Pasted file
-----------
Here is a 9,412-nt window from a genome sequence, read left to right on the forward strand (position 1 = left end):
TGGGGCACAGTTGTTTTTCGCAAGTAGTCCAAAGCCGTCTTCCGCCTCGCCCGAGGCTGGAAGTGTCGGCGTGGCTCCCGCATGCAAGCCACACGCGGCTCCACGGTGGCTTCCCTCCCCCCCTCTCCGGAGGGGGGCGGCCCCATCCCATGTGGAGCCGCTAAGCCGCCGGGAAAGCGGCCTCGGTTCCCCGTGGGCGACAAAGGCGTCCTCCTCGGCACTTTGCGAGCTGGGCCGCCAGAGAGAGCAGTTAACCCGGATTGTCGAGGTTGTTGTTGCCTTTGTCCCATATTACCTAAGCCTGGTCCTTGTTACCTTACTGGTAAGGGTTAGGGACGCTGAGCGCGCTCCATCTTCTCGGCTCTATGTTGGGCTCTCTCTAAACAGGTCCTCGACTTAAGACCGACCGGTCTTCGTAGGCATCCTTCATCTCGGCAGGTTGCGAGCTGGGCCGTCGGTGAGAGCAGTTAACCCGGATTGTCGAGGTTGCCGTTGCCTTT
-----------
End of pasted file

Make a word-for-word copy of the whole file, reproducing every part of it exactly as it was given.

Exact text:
Here is a 9,412-nt window from a genome sequence, read left to right on the forward strand (position 1 = left end):
TGGGGCACAGTTGTTTTTCGCAAGTAGTCCAAAGCCGTCTTCCGCCTCGCCCGAGGCTGGAAGTGTCGGCGTGGCTCCCGCATGCAAGCCACACGCGGCTCCACGGTGGCTTCCCTCCCCCCCTCTCCGGAGGGGGGCGGCCCCATCCCATGTGGAGCCGCTAAGCCGCCGGGAAAGCGGCCTCGGTTCCCCGTGGGCGACAAAGGCGTCCTCCTCGGCACTTTGCGAGCTGGGCCGCCAGAGAGAGCAGTTAACCCGGATTGTCGAGGTTGTTGTTGCCTTTGTCCCATATTACCTAAGCCTGGTCCTTGTTACCTTACTGGTAAGGGTTAGGGACGCTGAGCGCGCTCCATCTTCTCGGCTCTATGTTGGGCTCTCTCTAAACAGGTCCTCGACTTAAGACCGACCGGTCTTCGTAGGCATCCTTCATCTCGGCAGGTTGCGAGCTGGGCCGTCGGTGAGAGCAGTTAACCCGGATTGTCGAGGTTGCCGTTGCCTTT